Last year, the Japan Foundation sponsored a virtual panel on Sailor Moon. Naturally, you can’t talk about Sailor Moon without talking about Takarazuka. The host and panelists promised there would be talk about Takarazuka in the future. Well, that future has arrived! Last month, Takarazuka: The Interplay Between All-Female Musicals and Girls’ Culture in Japan streamed virtually on Youtube. The panel featured the following academics:
Leonie Stickland, a lecturer in Japanese language and Japanese studies at Murdoch University in Perth, Australia. She is also the author of Gender Gymnastics: Performing and Consuming Japan’s Takarazuka Revue. I have read this book and I highly recommend it if you want to learn more about Takarazuka. Her presentation focused on the history of Takarazuka.
Nobuko Anan is Professor in the Department of Foreign Language Studies at Kansai University, Japan. She has a book in English on this subject called Contemporary Japanese Women’s Theatre and Visual Arts: Performing Girls’ Aesthetics. Her presentation focuses on how Takarazuka fit within “resistant” girls’ culture in Japan. She really hits home the point that Takarazuka rose out of era of all-girls schools. She notes that the Japanese feminist group the Bluestockings was born at the same time as Takarazuka. Fast forward to the 70s, she also points out that the popularity of Rose of Versailles, both as a manga and as a Takazuka musical, occurred during the women’s liberation movement. She explains that manga artist Riyoko Ikeda was a leftist, and hoped that Rose of Versailles would inspire a revolution in Japanese women’s lives.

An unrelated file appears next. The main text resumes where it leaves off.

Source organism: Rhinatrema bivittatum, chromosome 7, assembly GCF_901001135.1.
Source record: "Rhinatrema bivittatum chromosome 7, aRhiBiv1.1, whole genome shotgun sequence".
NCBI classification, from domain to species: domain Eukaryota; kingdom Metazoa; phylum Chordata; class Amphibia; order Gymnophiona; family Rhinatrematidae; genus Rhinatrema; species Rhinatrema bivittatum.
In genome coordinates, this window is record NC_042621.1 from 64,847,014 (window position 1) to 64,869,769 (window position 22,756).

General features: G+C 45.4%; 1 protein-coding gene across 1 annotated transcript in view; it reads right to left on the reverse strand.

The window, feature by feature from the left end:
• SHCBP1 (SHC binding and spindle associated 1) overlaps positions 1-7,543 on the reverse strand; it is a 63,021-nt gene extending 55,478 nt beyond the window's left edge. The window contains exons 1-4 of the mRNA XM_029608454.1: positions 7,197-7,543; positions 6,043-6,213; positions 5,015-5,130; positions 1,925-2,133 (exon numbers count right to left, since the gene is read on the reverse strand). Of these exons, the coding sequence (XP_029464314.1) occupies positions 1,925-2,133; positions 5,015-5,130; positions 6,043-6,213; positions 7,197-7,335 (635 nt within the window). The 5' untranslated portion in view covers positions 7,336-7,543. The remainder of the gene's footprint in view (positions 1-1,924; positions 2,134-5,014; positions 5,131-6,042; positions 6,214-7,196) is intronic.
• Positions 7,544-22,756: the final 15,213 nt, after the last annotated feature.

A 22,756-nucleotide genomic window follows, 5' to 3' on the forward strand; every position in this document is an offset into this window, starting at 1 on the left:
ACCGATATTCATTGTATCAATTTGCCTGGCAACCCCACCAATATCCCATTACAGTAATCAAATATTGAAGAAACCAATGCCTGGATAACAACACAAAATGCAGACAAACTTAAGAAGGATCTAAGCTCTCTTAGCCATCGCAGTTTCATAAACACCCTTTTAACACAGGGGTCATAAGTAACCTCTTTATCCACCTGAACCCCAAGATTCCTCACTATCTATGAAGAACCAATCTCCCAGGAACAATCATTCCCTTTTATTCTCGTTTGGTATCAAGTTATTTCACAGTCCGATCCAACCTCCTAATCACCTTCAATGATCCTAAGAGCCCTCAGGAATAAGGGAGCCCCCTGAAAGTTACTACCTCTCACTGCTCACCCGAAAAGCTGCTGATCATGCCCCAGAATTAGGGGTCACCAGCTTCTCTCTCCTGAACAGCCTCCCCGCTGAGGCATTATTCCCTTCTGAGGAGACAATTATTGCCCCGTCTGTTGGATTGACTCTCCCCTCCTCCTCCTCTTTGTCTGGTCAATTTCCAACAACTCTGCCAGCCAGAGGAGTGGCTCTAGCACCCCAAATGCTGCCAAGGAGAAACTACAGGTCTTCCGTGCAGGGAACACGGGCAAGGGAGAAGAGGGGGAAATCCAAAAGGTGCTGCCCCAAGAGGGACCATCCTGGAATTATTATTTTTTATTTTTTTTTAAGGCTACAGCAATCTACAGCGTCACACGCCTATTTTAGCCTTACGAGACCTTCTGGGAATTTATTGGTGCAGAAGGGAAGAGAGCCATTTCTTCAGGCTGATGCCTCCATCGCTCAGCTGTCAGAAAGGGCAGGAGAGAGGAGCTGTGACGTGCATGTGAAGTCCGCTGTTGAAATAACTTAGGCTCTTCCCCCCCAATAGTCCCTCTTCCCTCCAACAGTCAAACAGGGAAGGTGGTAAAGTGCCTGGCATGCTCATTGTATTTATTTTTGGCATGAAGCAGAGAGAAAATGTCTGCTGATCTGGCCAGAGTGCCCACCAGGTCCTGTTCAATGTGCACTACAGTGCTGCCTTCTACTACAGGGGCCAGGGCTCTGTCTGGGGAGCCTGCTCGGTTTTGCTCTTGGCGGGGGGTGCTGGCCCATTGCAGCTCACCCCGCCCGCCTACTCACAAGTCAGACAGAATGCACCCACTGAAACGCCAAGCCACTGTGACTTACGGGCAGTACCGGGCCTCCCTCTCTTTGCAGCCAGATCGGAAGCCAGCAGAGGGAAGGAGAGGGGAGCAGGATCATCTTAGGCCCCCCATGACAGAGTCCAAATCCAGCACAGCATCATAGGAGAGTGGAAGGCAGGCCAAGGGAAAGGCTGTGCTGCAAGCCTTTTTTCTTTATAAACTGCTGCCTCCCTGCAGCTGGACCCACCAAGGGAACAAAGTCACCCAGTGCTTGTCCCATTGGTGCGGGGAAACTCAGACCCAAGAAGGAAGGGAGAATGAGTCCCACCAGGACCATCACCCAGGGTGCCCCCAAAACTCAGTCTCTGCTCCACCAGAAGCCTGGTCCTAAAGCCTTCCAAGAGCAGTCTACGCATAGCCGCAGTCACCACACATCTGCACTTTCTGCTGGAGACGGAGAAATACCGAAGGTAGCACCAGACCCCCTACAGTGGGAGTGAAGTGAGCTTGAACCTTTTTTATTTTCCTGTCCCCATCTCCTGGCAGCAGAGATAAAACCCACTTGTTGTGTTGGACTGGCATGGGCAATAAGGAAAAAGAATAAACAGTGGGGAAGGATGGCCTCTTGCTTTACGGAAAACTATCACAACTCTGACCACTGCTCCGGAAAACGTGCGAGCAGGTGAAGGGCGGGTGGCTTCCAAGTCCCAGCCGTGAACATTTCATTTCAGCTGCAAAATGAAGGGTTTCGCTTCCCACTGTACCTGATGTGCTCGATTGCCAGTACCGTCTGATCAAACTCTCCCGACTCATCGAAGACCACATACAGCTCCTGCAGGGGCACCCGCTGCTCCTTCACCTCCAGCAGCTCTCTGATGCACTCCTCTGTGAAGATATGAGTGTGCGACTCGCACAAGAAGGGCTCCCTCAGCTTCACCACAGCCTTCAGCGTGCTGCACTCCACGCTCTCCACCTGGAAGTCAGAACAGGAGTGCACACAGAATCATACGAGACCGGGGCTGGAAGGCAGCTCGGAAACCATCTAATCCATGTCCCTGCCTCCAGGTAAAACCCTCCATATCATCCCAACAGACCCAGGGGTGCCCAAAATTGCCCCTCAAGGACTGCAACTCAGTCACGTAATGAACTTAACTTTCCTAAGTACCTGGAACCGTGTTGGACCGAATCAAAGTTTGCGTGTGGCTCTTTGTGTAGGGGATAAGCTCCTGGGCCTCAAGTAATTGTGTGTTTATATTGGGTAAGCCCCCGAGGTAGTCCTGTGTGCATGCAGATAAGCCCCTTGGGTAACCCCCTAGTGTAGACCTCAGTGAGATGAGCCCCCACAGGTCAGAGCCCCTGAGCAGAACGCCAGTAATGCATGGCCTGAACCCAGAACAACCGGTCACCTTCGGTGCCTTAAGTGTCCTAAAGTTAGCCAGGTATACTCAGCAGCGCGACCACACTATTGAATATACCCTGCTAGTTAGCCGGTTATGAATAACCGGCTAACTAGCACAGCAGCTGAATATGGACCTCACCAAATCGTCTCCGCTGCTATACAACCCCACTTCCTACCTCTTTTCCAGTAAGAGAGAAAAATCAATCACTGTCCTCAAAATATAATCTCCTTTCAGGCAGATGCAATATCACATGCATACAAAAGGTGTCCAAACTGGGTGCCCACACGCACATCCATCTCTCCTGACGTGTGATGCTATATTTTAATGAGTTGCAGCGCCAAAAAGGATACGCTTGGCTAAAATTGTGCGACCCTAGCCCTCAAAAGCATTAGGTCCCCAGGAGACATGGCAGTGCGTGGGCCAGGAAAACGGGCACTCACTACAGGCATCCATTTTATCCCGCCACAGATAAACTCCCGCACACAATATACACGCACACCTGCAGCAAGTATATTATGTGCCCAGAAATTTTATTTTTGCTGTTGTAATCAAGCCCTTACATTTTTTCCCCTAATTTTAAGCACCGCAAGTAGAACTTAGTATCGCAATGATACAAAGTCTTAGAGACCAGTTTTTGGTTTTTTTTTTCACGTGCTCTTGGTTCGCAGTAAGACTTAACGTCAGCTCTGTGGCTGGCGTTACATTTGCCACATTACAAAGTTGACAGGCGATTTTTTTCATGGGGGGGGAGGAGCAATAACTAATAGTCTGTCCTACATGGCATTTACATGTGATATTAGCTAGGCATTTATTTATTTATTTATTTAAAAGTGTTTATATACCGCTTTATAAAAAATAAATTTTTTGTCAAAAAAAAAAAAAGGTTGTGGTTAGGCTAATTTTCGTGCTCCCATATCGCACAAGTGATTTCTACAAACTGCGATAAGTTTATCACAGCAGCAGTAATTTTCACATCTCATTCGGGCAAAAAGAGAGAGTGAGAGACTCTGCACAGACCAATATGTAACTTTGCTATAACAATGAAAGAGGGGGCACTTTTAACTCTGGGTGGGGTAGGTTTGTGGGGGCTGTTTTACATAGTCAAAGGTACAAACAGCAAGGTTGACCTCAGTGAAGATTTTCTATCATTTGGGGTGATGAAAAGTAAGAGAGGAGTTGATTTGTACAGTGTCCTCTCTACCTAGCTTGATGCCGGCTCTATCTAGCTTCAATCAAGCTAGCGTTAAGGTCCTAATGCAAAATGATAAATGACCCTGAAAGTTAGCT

Dana Mageanu received her M.A in Japanese Studies from University of Canterbury, New Zealand. Her Master’s thesis, “The aesthetics of Takarazuka: a case study on Erizabēto – ai to shi no rondo,” examined the performance aesthetic of the theatre through the case study of Elisabeth. While Sailor Moon is mentioned throughout the panel, Dana specifically mentions Haruka and Michiru in her presentation as well as noting that the current Sailor Moon musicals feature an all-female cast with former Takarazuka stars.
Zuzanna Baraniak-Hirata is a PhD candidate in Interdisciplinary Gender Studies at Ochanomizu University, Japan, and Adjunct Instructor at the Saitama University and the University of the Sacred Heart, Tokyo. Her presentation explores how Takarazuka influences Japan’s wider pop culture. For example, we have to thank the current idol culture to Takarazuka’s process for creating its top stars. Ever wondered why the Nogizaka46 Sailor Moon musical or the Sailor Moon Super Live had different teams of actresses? Look no further than Takarazuka!
I have always been meaning to create a similar presentation on Takarazuka and its influences, so I’m absolutely thrilled this panel exists. Enjoy!